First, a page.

Chilling in Baja
A cold, raw April was nearing its end here in New England, and on this Monday morning, I came to work with just one thing on my mind: Tie up loose ends and book it to the airport. First stop, L.A. Second stop, Loreto, Mexico. That's Loreto, as in Baja California Loreto. Home to splendid seaside restaurants, an airport, enough bustling shops and sights to attract tourists, and a location that's just 14 miles north of the nearly perfectly protected harbor at sleepy Puerto Escondido, where I'd meet up with those participating in an about-to-depart Seawind Catamarans sailing rendezvous.
Was I eager to get going? Oh, just a bit. Weather.com forecast nothing but blue sky and sun, with highs in the 80s F and lows in the 70s F. I'd read in the cruising guides about the string of barren islands just outside the harbor. I'd looked at pictures of the jagged, rocky mountains that tumble into the sea and the deserted white beaches lined with cactus. And Seawind U.S.A.'s Kurt Jerman, organizer of this little gringos' getaway, had been e-mailing me for weeks about the sailing, tacos, and margaritas that awaited us-us being me; Kurt, and his wife, Lori; and their fellow San Diegans Roy and Debi Adcock. Once there, we'd be joining the crews aboard three other Seawinds that had been cruising in Baja waters for quite some time.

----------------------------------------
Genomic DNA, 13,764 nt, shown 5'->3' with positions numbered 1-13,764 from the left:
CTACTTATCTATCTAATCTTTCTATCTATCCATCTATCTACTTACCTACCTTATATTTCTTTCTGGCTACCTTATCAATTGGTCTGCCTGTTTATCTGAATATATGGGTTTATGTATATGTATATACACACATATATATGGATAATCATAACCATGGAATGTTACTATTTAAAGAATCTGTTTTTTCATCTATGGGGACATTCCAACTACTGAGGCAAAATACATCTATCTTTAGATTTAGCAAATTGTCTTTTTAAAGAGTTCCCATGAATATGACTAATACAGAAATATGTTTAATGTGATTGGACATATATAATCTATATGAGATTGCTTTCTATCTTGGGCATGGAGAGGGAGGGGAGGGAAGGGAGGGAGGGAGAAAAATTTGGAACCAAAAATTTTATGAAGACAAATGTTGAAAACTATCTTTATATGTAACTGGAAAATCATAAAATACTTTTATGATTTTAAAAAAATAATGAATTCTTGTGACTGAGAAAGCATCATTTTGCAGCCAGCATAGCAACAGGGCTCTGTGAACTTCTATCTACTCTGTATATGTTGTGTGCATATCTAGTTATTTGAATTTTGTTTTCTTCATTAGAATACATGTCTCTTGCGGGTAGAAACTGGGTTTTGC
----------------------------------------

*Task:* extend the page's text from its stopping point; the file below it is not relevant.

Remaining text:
And then there was the plan: Head out upon arrival and gunkhole our way up and down the coast until Saturday, when we'd gather back at the harbor for the closing night's festivities at Loreto Fest, an end-of-the-season cruisers party that's grown over the last 13 years to four days and about 300 participants.
I met Lori and Debi on the Alaska Airlines plane as we winged southward from L.A. Their husbands had gone ahead to pick up a fourth catamaran and would meet us at the harbor. On our way there, we'd been bombarded by breaking news of the swine flu epidemic-a pandemic by the time CNN stopped flogging it. Seemingly everyone was talking about it.
"Swine what?" Kurt and Roy asked when we finally found the harbor and them, fresh in from their sail from Cabo San Lucas. When I looked around at the deserted shoreline, the few boats in the harbor, and the mostly empty waterfront buildings, it finally sunk in that in this part of the world, news-and most everything else-slows way, way down.
As we headed to the dock, I was introduced to John and Patsy Peterson, who invited me to be an overnight guest on their boat, SeaEsta. John had been in the printing business in Los Angeles, and though he'd once owned a Catalina 27, he was, by his own admission, more of a powerboater at heart. He'd had a Maxum Express Cruiser for a number of years, but then, during a Seawind demo day in San Diego about nine years ago, he fell for a Seawind 1000. He took to life on two hulls in short order, and four years ago, he upgraded to an 1160. In 2006, they sold the house, and he and Patsy lived in his 20- by 20-foot office for about a year-sleeping on a couch and her massage table-until he sold his business and they left for Baja in 2007.